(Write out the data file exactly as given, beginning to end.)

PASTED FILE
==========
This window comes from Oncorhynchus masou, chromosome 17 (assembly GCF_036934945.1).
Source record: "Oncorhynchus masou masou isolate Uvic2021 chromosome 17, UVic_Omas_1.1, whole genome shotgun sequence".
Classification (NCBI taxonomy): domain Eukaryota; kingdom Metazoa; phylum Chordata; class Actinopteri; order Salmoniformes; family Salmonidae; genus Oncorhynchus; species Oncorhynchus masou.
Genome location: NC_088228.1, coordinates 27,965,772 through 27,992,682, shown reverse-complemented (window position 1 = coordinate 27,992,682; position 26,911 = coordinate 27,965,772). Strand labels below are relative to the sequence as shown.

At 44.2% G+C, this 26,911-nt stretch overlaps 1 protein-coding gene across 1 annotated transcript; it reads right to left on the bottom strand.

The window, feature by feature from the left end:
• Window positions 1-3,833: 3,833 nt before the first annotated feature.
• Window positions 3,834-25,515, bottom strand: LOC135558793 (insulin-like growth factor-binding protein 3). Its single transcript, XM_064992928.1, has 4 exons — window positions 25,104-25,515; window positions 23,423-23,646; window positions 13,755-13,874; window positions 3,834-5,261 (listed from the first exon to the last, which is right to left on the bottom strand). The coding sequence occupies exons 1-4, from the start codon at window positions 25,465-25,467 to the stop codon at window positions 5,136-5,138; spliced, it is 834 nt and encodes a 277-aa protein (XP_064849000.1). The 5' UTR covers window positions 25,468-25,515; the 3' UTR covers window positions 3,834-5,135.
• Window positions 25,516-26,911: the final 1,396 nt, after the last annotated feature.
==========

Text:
This window comes from Oncorhynchus masou, chromosome 17 (assembly GCF_036934945.1).
Source record: "Oncorhynchus masou masou isolate Uvic2021 chromosome 17, UVic_Omas_1.1, whole genome shotgun sequence".
Classification (NCBI taxonomy): domain Eukaryota; kingdom Metazoa; phylum Chordata; class Actinopteri; order Salmoniformes; family Salmonidae; genus Oncorhynchus; species Oncorhynchus masou.
Genome location: NC_088228.1, coordinates 27,965,772 through 27,992,682, shown reverse-complemented (window position 1 = coordinate 27,992,682; position 26,911 = coordinate 27,965,772). Strand labels below are relative to the sequence as shown.

At 44.2% G+C, this 26,911-nt stretch overlaps 1 protein-coding gene across 1 annotated transcript; it reads right to left on the bottom strand.

The window, feature by feature from the left end:
• Window positions 1-3,833: 3,833 nt before the first annotated feature.
• Window positions 3,834-25,515, bottom strand: LOC135558793 (insulin-like growth factor-binding protein 3). Its single transcript, XM_064992928.1, has 4 exons — window positions 25,104-25,515; window positions 23,423-23,646; window positions 13,755-13,874; window positions 3,834-5,261 (listed from the first exon to the last, which is right to left on the bottom strand). The coding sequence occupies exons 1-4, from the start codon at window positions 25,465-25,467 to the stop codon at window positions 5,136-5,138; spliced, it is 834 nt and encodes a 277-aa protein (XP_064849000.1). The 5' UTR covers window positions 25,468-25,515; the 3' UTR covers window positions 3,834-5,135.
• Window positions 25,516-26,911: the final 1,396 nt, after the last annotated feature.